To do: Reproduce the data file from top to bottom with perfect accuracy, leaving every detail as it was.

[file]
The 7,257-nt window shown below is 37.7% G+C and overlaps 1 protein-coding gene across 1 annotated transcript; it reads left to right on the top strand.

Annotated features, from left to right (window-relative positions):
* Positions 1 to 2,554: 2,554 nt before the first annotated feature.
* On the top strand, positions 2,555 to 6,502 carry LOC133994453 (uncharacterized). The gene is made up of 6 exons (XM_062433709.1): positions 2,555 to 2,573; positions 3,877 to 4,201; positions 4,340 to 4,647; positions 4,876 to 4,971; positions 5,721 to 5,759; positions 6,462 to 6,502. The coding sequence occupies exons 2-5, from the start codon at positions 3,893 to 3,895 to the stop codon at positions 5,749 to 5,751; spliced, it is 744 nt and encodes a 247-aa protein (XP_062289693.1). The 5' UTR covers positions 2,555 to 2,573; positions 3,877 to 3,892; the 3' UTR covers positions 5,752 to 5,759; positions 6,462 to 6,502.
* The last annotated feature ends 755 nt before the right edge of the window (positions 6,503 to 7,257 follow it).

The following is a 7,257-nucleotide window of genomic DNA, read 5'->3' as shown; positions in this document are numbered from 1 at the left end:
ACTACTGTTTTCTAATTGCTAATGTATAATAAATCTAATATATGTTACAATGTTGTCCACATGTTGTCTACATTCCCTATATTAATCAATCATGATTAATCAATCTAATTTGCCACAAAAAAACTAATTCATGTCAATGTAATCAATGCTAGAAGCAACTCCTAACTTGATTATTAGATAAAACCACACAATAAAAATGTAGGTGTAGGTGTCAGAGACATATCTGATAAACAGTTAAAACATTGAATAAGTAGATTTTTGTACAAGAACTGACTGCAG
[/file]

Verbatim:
The 7,257-nt window shown below is 37.7% G+C and overlaps 1 protein-coding gene across 1 annotated transcript; it reads left to right on the top strand.

Annotated features, from left to right (window-relative positions):
* Positions 1 to 2,554: 2,554 nt before the first annotated feature.
* On the top strand, positions 2,555 to 6,502 carry LOC133994453 (uncharacterized). The gene is made up of 6 exons (XM_062433709.1): positions 2,555 to 2,573; positions 3,877 to 4,201; positions 4,340 to 4,647; positions 4,876 to 4,971; positions 5,721 to 5,759; positions 6,462 to 6,502. The coding sequence occupies exons 2-5, from the start codon at positions 3,893 to 3,895 to the stop codon at positions 5,749 to 5,751; spliced, it is 744 nt and encodes a 247-aa protein (XP_062289693.1). The 5' UTR covers positions 2,555 to 2,573; positions 3,877 to 3,892; the 3' UTR covers positions 5,752 to 5,759; positions 6,462 to 6,502.
* The last annotated feature ends 755 nt before the right edge of the window (positions 6,503 to 7,257 follow it).

The following is a 7,257-nucleotide window of genomic DNA, read 5'->3' as shown; positions in this document are numbered from 1 at the left end:
ACTACTGTTTTCTAATTGCTAATGTATAATAAATCTAATATATGTTACAATGTTGTCCACATGTTGTCTACATTCCCTATATTAATCAATCATGATTAATCAATCTAATTTGCCACAAAAAAACTAATTCATGTCAATGTAATCAATGCTAGAAGCAACTCCTAACTTGATTATTAGATAAAACCACACAATAAAAATGTAGGTGTAGGTGTCAGAGACATATCTGATAAACAGTTAAAACATTGAATAAGTAGATTTTTGTACAAGAACTGACTGCAG